The film of an on-stage charity benefit for Amnesty International. The show includes comedy skits by the members of Monty Python, as well as noted comedians Peter Cook, Rowan Atkinson, and ... See full summary »
A series of benefit concerts to raise money for Amnesty International. Performances include comedy skits and musical numbers by a varied cast of mostly British performers. Featuring several... See full summary »
Watch this for the music, not the comedy...and certainly NOT for Monty Python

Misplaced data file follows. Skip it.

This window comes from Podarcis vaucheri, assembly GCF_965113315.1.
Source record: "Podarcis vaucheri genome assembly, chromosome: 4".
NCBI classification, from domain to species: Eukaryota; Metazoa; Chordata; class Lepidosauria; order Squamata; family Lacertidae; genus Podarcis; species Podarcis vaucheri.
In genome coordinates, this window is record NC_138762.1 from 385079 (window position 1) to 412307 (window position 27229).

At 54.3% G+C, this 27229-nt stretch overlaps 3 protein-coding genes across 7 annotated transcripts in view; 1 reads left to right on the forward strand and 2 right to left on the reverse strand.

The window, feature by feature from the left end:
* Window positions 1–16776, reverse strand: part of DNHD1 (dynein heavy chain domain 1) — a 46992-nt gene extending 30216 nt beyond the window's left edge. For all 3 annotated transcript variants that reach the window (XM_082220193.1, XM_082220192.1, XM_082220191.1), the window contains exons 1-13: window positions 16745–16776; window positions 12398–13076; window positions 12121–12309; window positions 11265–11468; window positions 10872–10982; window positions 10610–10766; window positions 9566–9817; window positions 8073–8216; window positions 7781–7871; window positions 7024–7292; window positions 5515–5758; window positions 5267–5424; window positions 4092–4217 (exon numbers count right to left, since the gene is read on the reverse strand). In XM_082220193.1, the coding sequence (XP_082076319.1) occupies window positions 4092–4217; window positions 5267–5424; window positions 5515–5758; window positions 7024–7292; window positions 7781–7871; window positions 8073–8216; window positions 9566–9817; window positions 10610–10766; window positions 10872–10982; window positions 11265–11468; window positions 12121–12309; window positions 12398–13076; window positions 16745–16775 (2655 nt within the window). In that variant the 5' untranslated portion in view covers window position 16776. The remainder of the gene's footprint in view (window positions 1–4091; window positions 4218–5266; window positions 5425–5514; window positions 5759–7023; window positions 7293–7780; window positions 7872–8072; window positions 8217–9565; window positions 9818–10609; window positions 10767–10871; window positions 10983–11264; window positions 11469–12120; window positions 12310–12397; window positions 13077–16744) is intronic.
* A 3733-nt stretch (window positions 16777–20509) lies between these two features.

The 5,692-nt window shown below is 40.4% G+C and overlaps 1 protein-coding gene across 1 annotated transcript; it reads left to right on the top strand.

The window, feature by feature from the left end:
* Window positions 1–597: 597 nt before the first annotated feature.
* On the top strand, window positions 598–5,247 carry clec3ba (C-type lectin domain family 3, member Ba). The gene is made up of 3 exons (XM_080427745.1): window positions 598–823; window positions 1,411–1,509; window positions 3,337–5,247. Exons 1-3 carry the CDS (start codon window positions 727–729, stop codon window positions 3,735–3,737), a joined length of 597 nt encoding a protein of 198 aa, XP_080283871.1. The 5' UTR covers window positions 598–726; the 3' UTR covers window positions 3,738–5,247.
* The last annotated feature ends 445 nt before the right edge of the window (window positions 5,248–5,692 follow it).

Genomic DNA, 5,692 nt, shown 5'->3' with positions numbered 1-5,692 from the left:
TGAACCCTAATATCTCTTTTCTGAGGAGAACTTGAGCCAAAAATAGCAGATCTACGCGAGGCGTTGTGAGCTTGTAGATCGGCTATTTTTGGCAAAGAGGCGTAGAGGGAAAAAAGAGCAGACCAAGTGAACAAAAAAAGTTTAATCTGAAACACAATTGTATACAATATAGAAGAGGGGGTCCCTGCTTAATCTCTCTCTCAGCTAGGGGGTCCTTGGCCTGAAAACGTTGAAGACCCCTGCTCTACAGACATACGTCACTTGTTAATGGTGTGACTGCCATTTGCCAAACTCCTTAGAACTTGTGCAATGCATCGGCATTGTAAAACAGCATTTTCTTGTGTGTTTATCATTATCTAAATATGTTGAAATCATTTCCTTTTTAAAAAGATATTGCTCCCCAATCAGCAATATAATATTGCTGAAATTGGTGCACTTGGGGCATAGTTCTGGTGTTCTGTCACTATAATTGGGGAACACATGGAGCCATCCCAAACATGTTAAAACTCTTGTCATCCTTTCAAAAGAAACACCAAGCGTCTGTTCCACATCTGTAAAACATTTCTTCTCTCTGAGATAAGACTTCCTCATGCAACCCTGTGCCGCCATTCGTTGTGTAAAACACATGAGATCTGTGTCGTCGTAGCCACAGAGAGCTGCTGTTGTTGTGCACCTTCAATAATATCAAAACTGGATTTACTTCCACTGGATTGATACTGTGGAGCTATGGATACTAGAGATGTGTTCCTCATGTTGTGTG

I have seen the Secret Policeman films billed as "Monty Python" films, but none of them featured all the troop. The first had most, the second only a couple and this one was no better. In fact, John Cleese (the brains and driving force behind the first concert) was only on hand for a 'guest appearance'. Overall, instead of a focus on comedy (like the initial Secret Policemen performances), this one is mostly on pop music--with mostly lesser comedians to provide the secondary focus. Now the comedy isn't completely bad--it's nice to see Lenny Henry, Ben Elton, Stephen Fry and Hugh Laurie when they were younger. But this is mostly NOT their 'A-material'. And some of the comedy consists of unfunny interviews by Ruby Wax of the musicians--as, I said before, the focus really is on the music. But, if you are NOT there to hear Mark Knopfler and Chet Atkins, Bob Geldoff, Lou Reed and the rest of the musicians, some highlights of the comedy include a neat skit where Henry impersonates a blind blues musician. And, to put some perspective on how unfunny the rest is, Emo Philips is among the funnier acts. But, with him, Knopfler and the rest, you will no doubt recognize that this British production is almost equally American this time. And, as a result of all the changes, it hardly seems to be a descendant from the first Amnesty benefit film. Overall, a bit better than the last film in the series but not much....
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